Man Jailed Over Traffic Warden Row
4 February 2011, 11:45 | Updated: 30 March 2016, 13:50
A sales rep was jailed for 12 months today (Friday, 4th February) for "playing the race card'' by falsely claiming a traffic warden had racially abused him and attacked him to avoid paying for a parking ticket.
Ben Hlal was also convicted of making another false allegation of racial abuse against a consultant doctor after he confronted the defendant for parking in a disabled bay outside a hospital.
Hlal, from Fareham, Hampshire, was found guilty of two charges of perverting the course of public justice and was sentenced to 12 months imprisonment for both offences to run concurrently.
His estranged wife, Diane Bateman, 52, from Gosport, was found guilty of one offence of perverting the course of justice after the jury found her guilty by providing a statement in support of Hlal.
Bateman, a caterer for an old people's home, was given a six-month prison sentence suspended for 12 months, 100 hours community service and ordered to pay #500 costs.
Sentencing Hlal at Portsmouth Crown Court, Judge Roger Hetherington said: "This was a concerted and determined tactic employed by you on two separate occasions and pursued to the bitter end to make a deliberately false allegation against two wholly innocent men.
"Your motivation was partly self-interest to get yourself out of a situation where you were clearly wrong, and partly in anger that anyone should have the temerity to challenge you.
"You have deliberately played the race card knowing it would cause maximum embarrassment to those on the receiving end and would be treated seriously by the authorities.
"The seriousness of these offences lies not just in the distress and anxiety felt by the victims, but also in the fact it strikes at the root of public justice and undermines people's confidence in the system.''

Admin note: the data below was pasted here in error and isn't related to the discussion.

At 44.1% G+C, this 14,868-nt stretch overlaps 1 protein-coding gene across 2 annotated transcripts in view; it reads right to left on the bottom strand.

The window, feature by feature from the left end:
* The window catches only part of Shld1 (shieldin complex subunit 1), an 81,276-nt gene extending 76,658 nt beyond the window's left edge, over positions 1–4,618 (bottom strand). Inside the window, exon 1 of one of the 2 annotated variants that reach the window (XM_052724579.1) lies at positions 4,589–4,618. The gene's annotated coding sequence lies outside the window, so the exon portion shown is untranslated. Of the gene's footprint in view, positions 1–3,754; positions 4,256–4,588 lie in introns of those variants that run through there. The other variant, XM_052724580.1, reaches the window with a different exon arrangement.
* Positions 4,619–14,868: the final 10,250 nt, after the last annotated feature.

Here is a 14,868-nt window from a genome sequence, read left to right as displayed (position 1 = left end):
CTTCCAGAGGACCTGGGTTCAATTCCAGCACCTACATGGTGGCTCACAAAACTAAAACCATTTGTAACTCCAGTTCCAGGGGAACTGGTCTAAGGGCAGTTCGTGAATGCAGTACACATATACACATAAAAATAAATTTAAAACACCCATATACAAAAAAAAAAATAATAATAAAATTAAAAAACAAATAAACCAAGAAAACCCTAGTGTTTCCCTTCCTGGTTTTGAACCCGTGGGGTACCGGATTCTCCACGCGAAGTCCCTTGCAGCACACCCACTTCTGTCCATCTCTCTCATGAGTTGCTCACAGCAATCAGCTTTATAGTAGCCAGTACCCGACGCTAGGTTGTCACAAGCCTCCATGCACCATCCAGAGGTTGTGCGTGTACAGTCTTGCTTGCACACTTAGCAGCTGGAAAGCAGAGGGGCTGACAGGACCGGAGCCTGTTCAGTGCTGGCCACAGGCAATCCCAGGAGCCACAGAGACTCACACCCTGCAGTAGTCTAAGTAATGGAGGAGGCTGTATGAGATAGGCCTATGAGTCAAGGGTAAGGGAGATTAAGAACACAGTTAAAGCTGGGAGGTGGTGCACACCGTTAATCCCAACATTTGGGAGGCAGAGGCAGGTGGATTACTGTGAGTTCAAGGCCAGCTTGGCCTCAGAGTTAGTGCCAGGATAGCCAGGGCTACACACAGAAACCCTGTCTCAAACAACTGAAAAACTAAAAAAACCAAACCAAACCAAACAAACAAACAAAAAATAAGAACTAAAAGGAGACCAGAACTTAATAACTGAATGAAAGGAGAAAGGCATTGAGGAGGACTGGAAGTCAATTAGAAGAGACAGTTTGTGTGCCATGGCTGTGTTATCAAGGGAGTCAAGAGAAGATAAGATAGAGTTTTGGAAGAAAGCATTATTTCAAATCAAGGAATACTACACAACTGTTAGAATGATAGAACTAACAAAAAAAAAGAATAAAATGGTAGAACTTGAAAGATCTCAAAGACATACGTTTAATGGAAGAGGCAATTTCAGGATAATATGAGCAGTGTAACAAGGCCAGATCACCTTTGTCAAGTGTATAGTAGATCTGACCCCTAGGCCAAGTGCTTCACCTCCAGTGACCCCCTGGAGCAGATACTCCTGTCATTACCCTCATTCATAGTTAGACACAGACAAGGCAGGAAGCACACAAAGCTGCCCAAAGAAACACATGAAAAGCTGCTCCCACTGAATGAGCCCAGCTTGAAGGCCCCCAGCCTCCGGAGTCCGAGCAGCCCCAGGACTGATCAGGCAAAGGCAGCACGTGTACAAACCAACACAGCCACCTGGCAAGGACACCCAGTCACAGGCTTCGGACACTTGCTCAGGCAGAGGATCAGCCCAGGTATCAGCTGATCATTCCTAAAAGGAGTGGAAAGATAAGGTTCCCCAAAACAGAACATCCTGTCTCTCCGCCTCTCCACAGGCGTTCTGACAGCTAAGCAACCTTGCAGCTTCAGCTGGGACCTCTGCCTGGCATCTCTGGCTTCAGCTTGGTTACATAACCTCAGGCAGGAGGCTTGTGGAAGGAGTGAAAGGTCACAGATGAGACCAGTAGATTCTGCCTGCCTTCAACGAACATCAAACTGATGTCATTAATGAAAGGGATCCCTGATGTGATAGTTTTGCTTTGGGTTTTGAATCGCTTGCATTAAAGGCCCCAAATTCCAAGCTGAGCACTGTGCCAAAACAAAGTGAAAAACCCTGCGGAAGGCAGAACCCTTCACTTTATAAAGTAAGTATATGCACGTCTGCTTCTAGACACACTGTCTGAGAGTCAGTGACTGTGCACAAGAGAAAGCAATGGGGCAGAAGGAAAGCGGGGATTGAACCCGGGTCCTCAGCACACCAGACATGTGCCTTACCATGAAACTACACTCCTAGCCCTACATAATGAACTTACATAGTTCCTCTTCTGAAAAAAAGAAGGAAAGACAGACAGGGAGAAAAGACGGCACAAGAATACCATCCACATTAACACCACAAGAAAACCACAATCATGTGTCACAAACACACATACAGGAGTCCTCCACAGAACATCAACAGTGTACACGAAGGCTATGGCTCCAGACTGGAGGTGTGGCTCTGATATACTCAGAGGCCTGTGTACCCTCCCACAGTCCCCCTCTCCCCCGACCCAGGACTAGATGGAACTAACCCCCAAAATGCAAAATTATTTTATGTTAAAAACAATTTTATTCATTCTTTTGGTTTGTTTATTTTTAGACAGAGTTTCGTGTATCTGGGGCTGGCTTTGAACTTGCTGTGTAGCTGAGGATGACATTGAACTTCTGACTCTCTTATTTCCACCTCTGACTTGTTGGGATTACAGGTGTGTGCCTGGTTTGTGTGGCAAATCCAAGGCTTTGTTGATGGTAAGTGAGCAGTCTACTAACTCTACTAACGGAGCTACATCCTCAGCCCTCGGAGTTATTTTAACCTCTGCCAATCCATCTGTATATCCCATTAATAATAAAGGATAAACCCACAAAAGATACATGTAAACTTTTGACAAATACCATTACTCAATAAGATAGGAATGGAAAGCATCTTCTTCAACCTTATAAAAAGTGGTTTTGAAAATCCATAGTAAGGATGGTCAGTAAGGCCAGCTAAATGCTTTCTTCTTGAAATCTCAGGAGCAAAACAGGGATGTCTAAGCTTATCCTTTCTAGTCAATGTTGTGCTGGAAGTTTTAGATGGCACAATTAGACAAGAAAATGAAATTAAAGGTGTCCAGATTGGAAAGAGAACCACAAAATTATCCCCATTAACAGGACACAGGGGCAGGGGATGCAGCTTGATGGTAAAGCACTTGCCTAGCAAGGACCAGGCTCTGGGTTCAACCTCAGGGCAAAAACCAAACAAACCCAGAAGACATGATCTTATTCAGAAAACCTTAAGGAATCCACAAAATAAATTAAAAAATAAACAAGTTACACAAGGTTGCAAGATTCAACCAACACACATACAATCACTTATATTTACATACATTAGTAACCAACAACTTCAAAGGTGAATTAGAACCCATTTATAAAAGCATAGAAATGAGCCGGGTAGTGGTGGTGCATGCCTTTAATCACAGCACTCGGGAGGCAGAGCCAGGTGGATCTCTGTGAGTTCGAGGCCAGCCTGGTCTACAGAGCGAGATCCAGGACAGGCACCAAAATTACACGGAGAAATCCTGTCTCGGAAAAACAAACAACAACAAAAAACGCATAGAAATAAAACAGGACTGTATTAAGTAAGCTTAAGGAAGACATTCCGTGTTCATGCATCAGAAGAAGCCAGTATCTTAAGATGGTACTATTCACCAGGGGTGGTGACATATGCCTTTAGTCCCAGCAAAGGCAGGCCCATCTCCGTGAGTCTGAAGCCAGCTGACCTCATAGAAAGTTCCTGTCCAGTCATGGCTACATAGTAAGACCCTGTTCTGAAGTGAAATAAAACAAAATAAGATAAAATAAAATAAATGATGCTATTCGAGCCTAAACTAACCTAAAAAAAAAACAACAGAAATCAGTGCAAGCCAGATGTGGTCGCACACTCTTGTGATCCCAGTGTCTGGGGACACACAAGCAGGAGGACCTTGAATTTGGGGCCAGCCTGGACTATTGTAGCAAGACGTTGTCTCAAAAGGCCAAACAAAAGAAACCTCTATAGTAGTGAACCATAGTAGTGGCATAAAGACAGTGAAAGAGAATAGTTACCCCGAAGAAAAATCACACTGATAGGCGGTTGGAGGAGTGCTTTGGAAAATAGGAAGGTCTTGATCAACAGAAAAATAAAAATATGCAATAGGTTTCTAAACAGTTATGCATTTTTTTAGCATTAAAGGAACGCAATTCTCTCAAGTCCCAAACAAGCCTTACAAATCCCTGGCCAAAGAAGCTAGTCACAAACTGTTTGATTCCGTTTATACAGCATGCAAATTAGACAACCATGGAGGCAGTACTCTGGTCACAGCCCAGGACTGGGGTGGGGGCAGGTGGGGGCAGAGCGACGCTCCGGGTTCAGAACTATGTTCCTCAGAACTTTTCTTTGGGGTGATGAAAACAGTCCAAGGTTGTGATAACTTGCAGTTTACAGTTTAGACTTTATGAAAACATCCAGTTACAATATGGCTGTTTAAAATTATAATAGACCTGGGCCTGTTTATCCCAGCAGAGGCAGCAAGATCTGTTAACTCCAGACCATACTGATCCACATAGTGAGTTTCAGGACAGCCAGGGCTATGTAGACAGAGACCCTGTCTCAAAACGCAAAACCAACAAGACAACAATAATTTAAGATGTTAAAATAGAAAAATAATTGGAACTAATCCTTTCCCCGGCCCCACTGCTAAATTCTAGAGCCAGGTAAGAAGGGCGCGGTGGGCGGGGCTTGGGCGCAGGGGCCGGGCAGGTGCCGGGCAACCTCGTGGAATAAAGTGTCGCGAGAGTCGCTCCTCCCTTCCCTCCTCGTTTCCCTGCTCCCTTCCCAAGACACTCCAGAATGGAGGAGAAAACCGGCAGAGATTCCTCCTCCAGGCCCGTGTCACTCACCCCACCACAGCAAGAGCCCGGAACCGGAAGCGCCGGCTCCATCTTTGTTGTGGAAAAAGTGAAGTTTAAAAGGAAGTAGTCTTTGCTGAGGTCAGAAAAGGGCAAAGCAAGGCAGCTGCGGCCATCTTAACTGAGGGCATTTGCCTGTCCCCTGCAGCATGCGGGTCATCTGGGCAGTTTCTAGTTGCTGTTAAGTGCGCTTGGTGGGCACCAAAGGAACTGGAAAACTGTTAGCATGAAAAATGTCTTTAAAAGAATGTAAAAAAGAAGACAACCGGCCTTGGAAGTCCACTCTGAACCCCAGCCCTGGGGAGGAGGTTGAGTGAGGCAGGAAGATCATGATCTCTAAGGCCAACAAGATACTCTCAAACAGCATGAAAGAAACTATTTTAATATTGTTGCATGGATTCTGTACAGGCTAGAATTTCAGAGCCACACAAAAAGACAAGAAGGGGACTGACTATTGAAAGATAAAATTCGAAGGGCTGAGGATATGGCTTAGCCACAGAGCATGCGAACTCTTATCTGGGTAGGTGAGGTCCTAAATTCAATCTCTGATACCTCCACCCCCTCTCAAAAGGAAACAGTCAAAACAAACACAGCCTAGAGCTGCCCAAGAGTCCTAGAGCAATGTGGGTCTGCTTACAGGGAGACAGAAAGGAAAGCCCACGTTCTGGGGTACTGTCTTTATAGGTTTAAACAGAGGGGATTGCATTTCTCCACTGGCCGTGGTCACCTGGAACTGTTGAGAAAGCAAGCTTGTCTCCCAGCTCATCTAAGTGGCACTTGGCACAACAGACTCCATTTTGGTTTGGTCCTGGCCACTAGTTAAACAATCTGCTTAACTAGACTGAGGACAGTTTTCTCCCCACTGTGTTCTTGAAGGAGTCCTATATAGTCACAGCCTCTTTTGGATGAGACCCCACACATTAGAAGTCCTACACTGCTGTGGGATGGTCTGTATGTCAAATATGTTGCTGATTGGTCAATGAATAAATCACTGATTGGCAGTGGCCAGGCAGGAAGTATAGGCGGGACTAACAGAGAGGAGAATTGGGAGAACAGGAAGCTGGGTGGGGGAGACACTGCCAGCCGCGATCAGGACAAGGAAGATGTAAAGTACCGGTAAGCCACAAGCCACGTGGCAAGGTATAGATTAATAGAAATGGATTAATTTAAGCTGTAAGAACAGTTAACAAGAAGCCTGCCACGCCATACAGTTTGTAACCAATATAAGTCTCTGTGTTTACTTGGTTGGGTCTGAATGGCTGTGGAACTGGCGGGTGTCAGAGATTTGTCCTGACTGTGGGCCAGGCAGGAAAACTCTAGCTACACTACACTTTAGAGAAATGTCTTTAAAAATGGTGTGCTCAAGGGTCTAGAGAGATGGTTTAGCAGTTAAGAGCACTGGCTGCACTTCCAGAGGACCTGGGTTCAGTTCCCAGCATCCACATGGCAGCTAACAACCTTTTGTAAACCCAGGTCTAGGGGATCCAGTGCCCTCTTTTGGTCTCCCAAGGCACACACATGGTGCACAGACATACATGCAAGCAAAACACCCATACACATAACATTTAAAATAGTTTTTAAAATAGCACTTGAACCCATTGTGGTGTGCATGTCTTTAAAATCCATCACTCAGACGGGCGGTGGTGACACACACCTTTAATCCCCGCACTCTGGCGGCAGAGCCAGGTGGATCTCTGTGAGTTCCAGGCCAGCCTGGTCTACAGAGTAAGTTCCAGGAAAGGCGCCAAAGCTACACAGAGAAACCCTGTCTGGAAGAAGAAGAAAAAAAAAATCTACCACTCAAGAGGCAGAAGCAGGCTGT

He added that Bateman had acted out of "misguided loyalty'' to her ex-husband.
The trial heard that in the incident, which happened in November 2009, Hlal had parked on double yellow lines outside a supermarket in Fareham when he was approached by Andrew Lynch, a civic enforcement officer (CEO) from the local council.
Mr Lynch warned the 45-year-old, who was sitting in the grey Volvo car, that he was parked illegally and would issue him with a parking ticket if he did not move on.
But by the time he returned to the vehicle, Hlal, who is originally from Tunisia, had claimed to another CEO that he had been racially abused and assaulted by Mr Lynch.
Mr Lynch was later arrested and interrogated by police for three hours about the alleged incident and suspended from his job at Fareham Borough Council while the case was investigated.
He was only allowed back to work more than five weeks later after police decided there was no case to answer.
Louisa Bagley, prosecuting, said: "He (Mr Lynch) was an innocent man, albeit a traffic warden, and you may have your own views about those who issue parking tickets.
"Mr Hlal wanted to get around having to pay for that penalty ticket and hence made this allegation in order to avoiding paying for that ticket.''
Mr Lynch told the court during the trial: "I went up to the vehicle and said to the driver that he needed to move.
"At this point he said to me that he was on the phone to the police and that I had assaulted him.
"He said that I had grabbed him around the face and had hit him against his headrest.
"I said 'No I haven't', I stepped back and went to issue a penalty charge notice.''
Mr Lynch added: "I was suspended from patrolling, from doing my job, I thought I was going to lose my job.''
The second charge against Hlal, a father-of-three, involved him making another false allegation that a consultant doctor had also racially abused him outside a hospital.
The court heard that Dr Neil Buchanan had approached Hlal when he had parked in a disabled bay without a blue badge outside the Royal Hampshire County Hospital in Winchester.
Hlal went on to falsely accuse Dr Buchanan of racially assaulting him, leading to him also being arrested and questioned by police.